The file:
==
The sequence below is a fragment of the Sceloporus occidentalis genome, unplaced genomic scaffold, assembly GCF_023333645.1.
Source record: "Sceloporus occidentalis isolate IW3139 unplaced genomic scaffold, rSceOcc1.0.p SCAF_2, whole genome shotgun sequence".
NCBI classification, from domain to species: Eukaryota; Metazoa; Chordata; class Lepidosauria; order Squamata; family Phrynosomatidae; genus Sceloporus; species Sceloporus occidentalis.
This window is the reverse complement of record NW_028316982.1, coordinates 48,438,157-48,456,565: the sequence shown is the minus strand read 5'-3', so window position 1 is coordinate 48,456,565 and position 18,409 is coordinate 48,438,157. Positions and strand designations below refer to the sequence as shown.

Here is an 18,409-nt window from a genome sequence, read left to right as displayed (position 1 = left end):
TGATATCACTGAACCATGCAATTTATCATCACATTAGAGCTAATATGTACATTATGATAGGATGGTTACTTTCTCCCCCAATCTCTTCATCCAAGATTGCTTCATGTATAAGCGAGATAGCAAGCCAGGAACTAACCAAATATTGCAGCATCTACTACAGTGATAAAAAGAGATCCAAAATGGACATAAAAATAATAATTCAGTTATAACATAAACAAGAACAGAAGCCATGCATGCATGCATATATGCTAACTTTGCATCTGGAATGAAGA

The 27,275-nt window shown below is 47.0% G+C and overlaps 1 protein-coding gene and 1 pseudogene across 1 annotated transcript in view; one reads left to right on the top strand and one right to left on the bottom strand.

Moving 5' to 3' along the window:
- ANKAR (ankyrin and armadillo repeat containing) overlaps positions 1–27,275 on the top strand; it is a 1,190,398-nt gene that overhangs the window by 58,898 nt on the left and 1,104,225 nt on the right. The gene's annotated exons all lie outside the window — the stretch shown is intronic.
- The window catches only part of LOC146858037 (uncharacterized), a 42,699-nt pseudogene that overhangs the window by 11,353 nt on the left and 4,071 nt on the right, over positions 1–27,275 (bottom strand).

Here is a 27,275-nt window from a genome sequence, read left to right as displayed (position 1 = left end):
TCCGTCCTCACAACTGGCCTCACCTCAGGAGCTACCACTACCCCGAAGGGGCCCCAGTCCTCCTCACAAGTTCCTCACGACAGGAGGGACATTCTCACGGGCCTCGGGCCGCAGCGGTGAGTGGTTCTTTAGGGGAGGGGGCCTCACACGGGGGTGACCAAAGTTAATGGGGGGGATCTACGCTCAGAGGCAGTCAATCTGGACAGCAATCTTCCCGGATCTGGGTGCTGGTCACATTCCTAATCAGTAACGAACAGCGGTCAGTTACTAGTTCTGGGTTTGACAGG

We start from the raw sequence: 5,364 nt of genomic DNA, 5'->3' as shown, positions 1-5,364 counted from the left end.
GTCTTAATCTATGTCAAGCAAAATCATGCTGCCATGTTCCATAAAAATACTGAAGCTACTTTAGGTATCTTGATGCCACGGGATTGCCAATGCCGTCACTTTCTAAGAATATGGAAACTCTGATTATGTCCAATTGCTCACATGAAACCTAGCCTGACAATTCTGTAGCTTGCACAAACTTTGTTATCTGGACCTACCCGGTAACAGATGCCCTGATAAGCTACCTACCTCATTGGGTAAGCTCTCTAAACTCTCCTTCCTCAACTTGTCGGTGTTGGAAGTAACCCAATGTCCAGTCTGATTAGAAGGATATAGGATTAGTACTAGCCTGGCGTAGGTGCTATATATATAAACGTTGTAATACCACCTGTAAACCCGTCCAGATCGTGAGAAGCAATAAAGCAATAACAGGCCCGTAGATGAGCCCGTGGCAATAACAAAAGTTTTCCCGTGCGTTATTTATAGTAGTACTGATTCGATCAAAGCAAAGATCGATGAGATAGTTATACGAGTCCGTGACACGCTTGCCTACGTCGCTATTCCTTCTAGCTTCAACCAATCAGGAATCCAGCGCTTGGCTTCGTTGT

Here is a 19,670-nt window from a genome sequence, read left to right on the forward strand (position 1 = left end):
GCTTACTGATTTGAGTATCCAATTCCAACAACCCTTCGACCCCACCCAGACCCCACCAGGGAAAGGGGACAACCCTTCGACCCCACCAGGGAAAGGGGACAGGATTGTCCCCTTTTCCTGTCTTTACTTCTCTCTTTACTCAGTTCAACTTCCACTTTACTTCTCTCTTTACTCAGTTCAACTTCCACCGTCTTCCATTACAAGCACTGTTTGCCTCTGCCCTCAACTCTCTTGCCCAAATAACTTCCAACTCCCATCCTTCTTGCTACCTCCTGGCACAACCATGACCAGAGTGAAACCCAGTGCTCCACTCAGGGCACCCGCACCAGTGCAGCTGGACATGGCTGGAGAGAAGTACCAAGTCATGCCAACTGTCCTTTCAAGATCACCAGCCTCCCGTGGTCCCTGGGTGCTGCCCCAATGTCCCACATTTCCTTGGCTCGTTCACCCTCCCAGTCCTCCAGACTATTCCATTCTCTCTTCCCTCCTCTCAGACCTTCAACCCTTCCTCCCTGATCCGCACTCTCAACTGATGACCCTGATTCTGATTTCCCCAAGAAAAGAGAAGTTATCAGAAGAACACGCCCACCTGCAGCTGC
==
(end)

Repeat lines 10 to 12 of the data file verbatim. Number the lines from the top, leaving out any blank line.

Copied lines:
- The window catches only part of LOC146858037 (uncharacterized), a 42,699-nt pseudogene that overhangs the window by 11,353 nt on the left and 4,071 nt on the right, over positions 1–27,275 (bottom strand).

Here is a 27,275-nt window from a genome sequence, read left to right as displayed (position 1 = left end):
TCCGTCCTCACAACTGGCCTCACCTCAGGAGCTACCACTACCCCGAAGGGGCCCCAGTCCTCCTCACAAGTTCCTCACGACAGGAGGGACATTCTCACGGGCCTCGGGCCGCAGCGGTGAGTGGTTCTTTAGGGGAGGGGGCCTCACACGGGGGTGACCAAAGTTAATGGGGGGGATCTACGCTCAGAGGCAGTCAATCTGGACAGCAATCTTCCCGGATCTGGGTGCTGGTCACATTCCTAATCAGTAACGAACAGCGGTCAGTTACTAGTTCTGGGTTTGACAGG